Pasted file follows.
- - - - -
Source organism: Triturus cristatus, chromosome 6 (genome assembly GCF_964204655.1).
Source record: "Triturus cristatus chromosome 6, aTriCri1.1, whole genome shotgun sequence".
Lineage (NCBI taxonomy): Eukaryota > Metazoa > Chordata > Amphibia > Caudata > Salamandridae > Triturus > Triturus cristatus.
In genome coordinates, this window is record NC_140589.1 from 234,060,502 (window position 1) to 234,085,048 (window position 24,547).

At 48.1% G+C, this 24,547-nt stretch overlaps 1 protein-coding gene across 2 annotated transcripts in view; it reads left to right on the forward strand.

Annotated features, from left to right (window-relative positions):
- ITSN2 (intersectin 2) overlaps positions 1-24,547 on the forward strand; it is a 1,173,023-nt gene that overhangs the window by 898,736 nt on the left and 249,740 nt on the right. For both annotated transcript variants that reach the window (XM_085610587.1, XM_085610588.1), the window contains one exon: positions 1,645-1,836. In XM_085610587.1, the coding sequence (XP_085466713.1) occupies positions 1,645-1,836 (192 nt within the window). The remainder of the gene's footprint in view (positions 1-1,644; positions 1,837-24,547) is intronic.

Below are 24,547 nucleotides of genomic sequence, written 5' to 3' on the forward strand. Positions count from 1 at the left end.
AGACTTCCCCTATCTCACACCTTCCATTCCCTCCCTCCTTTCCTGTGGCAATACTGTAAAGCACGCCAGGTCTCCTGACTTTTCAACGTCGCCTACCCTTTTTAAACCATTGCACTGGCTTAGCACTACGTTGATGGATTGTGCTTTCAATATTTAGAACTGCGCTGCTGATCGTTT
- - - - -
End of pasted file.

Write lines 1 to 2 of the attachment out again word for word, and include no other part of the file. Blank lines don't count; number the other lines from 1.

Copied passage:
Source organism: Triturus cristatus, chromosome 6 (genome assembly GCF_964204655.1).
Source record: "Triturus cristatus chromosome 6, aTriCri1.1, whole genome shotgun sequence".